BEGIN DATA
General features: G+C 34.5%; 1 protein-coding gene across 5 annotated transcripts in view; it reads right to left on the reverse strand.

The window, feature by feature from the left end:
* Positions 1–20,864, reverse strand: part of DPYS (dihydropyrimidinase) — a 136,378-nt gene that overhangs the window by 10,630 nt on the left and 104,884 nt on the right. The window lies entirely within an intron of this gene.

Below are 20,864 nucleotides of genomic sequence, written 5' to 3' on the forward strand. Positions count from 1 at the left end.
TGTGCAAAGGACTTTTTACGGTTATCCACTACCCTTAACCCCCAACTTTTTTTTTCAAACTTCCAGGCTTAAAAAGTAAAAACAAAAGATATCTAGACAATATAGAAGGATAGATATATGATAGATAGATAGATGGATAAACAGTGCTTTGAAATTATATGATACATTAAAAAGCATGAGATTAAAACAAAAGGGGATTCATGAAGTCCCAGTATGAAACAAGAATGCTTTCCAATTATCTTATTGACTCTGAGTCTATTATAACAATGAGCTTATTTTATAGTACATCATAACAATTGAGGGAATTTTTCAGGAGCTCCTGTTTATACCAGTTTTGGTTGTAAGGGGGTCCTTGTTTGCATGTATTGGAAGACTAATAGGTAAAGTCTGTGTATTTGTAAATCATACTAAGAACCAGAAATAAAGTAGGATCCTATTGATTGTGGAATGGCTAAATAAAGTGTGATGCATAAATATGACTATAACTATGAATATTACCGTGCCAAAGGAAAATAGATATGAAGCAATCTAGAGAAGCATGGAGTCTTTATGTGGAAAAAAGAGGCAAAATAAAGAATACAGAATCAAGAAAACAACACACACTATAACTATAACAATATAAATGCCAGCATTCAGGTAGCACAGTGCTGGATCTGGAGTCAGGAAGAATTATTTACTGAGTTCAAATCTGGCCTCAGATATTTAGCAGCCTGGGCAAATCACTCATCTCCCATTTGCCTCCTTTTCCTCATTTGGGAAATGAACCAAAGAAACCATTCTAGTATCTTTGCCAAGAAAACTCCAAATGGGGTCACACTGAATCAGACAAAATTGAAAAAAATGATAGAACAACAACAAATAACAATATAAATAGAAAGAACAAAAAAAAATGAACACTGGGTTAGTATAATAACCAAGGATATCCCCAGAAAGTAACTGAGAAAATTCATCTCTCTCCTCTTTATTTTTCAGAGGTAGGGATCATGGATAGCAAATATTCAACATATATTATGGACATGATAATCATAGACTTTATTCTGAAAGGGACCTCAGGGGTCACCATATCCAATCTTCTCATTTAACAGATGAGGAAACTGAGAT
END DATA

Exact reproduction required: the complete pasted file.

General features: G+C 34.5%; 1 protein-coding gene across 5 annotated transcripts in view; it reads right to left on the reverse strand.

The window, feature by feature from the left end:
* Positions 1–20,864, reverse strand: part of DPYS (dihydropyrimidinase) — a 136,378-nt gene that overhangs the window by 10,630 nt on the left and 104,884 nt on the right. The window lies entirely within an intron of this gene.

Below are 20,864 nucleotides of genomic sequence, written 5' to 3' on the forward strand. Positions count from 1 at the left end.
TGTGCAAAGGACTTTTTACGGTTATCCACTACCCTTAACCCCCAACTTTTTTTTTCAAACTTCCAGGCTTAAAAAGTAAAAACAAAAGATATCTAGACAATATAGAAGGATAGATATATGATAGATAGATAGATGGATAAACAGTGCTTTGAAATTATATGATACATTAAAAAGCATGAGATTAAAACAAAAGGGGATTCATGAAGTCCCAGTATGAAACAAGAATGCTTTCCAATTATCTTATTGACTCTGAGTCTATTATAACAATGAGCTTATTTTATAGTACATCATAACAATTGAGGGAATTTTTCAGGAGCTCCTGTTTATACCAGTTTTGGTTGTAAGGGGGTCCTTGTTTGCATGTATTGGAAGACTAATAGGTAAAGTCTGTGTATTTGTAAATCATACTAAGAACCAGAAATAAAGTAGGATCCTATTGATTGTGGAATGGCTAAATAAAGTGTGATGCATAAATATGACTATAACTATGAATATTACCGTGCCAAAGGAAAATAGATATGAAGCAATCTAGAGAAGCATGGAGTCTTTATGTGGAAAAAAGAGGCAAAATAAAGAATACAGAATCAAGAAAACAACACACACTATAACTATAACAATATAAATGCCAGCATTCAGGTAGCACAGTGCTGGATCTGGAGTCAGGAAGAATTATTTACTGAGTTCAAATCTGGCCTCAGATATTTAGCAGCCTGGGCAAATCACTCATCTCCCATTTGCCTCCTTTTCCTCATTTGGGAAATGAACCAAAGAAACCATTCTAGTATCTTTGCCAAGAAAACTCCAAATGGGGTCACACTGAATCAGACAAAATTGAAAAAAATGATAGAACAACAACAAATAACAATATAAATAGAAAGAACAAAAAAAAATGAACACTGGGTTAGTATAATAACCAAGGATATCCCCAGAAAGTAACTGAGAAAATTCATCTCTCTCCTCTTTATTTTTCAGAGGTAGGGATCATGGATAGCAAATATTCAACATATATTATGGACATGATAATCATAGACTTTATTCTGAAAGGGACCTCAGGGGTCACCATATCCAATCTTCTCATTTAACAGATGAGGAAACTGAGAT